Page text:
BRIEF DESCRIPTION OF THE DRAWINGS

FIG. 1 is a conceptual diagram illustrating an example medical system.

FIG. 2 illustrates an IMD implanted in a heart of a patient.

FIG. 3 is a depiction of a component of an implantable medical device.

FIG. 4 is a depiction of an embodiment of a tool used for attaching metals using a laser.

FIG. 5 is an enlarged depiction of a distal end of a tool used for attaching metals using a laser.

FIG. 6 is an enlarged depiction of a distal end of a tool used for attaching metals using a laser.

FIG. 7 is a depiction of a gold wire attached to a titanium wire using a method described in this application.

DETAILED DESCRIPTION

As IMD\'s become smaller, attachment of various electrical components within such devices becomes challenging. Traditional methods of attaching metals such as direct welding, brazing and soldering are made difficult by the very small sizes of the connectors. Conductive adhesives can be used but their use can result in variable impedance which is unacceptable for circuits in such IMDs. The methods described in this application typically provide connection joints having an impedance of about 0.1 ohm or less.

In one embodiment, the disclosure provides a method of attaching a first metal comprising gold to a second metal comprising titanium or niobium or both by using a laser beam having a wavelength that is reflected by the first metal comprising gold, but is absorbed by the second metal comprising titanium or niobium. In one embodiment, the wavelength of laser light or energy used is approximately 1064 nm or 1080 nm. In contrast, gold absorbs laser energy having a wavelength of about 532 nm and titanium and niobium reflects such a wavelength. The methods of the invention do not include exposure of the first and second metals to wavelengths of laser beams of about 532 nm or wavelengths that are substantially absorbed by alloys of gold.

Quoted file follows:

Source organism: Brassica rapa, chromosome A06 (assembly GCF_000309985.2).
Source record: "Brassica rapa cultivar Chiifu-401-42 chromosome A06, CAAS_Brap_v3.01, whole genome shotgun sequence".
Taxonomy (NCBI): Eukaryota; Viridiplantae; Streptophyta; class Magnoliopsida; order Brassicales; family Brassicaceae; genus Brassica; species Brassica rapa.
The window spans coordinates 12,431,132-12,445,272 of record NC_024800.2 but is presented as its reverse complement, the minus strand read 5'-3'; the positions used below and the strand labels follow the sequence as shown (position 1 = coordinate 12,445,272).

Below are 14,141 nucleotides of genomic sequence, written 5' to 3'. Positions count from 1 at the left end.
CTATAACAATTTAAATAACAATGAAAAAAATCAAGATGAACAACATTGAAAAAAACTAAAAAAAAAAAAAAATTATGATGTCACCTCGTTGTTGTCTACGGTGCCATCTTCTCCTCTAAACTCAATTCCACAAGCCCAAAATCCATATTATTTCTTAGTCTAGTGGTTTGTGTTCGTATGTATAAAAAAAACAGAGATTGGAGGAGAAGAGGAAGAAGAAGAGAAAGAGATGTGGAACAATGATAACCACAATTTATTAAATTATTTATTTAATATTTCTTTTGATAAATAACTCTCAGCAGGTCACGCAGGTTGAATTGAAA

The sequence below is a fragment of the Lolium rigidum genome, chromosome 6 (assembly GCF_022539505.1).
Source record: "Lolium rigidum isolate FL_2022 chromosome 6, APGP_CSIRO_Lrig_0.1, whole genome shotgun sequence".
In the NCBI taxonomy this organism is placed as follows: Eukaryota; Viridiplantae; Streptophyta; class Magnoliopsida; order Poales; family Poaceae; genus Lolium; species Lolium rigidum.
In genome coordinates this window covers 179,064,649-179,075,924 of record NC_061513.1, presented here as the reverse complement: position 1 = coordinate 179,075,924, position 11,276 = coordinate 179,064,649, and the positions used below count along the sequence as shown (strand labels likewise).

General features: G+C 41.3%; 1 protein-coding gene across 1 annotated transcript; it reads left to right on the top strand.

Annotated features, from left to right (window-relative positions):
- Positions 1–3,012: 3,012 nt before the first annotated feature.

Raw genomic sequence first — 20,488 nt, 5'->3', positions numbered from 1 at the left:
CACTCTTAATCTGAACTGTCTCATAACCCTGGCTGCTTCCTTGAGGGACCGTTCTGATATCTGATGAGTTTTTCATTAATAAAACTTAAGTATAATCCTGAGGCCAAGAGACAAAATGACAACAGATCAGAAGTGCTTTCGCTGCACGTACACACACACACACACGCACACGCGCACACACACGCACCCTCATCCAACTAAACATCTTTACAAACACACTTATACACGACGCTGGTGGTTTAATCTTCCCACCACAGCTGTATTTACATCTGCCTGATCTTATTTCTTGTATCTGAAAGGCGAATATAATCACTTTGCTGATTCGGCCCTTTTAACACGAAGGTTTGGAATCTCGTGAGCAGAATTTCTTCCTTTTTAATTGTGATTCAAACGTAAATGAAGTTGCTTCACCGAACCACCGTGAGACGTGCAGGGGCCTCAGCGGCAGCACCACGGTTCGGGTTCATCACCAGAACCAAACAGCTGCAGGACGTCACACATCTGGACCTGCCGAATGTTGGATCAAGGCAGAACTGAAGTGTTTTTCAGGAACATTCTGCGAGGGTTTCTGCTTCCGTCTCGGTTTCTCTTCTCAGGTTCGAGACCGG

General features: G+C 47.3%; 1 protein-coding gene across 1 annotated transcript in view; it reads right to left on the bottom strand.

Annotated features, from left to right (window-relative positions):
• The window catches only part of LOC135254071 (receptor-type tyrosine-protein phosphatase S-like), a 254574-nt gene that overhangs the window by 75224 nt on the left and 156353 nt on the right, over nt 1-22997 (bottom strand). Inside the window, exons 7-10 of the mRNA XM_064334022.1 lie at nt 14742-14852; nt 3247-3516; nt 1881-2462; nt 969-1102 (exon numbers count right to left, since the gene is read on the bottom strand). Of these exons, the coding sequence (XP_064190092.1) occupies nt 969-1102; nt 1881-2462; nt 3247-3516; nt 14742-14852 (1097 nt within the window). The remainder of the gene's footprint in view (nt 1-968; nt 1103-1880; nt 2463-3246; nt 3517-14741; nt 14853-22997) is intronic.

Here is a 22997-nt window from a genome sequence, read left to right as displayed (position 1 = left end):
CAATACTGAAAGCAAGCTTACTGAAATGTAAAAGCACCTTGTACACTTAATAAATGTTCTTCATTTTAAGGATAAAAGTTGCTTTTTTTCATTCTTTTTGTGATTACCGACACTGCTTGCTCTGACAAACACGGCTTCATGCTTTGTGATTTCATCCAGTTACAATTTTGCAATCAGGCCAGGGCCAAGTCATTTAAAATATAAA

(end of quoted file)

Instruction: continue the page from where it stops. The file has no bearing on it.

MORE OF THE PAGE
In one embodiment, to join or attach the first metal to the second metal, the first and second metals are placed into contact with one another, and the laser beam is focused on an area of the contacted first and second metals where attachment of the metals is desired. The laser beam wavelength is absorbed by the second metal which causes the second metal to heat to a temperature at or near the second metal\'s melting temperature about 1668° C. for TI and about 2477° C. for Nb. The heat from the second metal is transferred to the first metal through contact and causes the first metal to partially melt and become welded or attached to the second metal. The attachment of the metals using the methods described herein is meant to be robust and permanent for the intended use.

The first metals used in this method can be pure metals or may be metal alloys provided that the first metal at least substantially reflects the wavelengths of light used to heat the second metal. For example, alloys of gold and silver can be used in the methods described in this application. The second metal can be pure metal or can be metal alloys provided that the second metal at least substantially absorbs light having wavelengths of 1064 nm or 1080 nm or approximately 1064 nm or approximately 1080 nm. For example, alloys of titanium including those of grades 1 through grade 23 containing amounts of aluminum and vanadium and alloys of titanium and niobium can be used in the methods described in this application.



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stats Patent Info
Application #
US 20120270067 A1
Publish Date
10/25/2012
Document #
13093015
File Date
04/25/2011
USPTO Class
428661
Other USPTO Classes
21912164
International Class
/
Drawings
8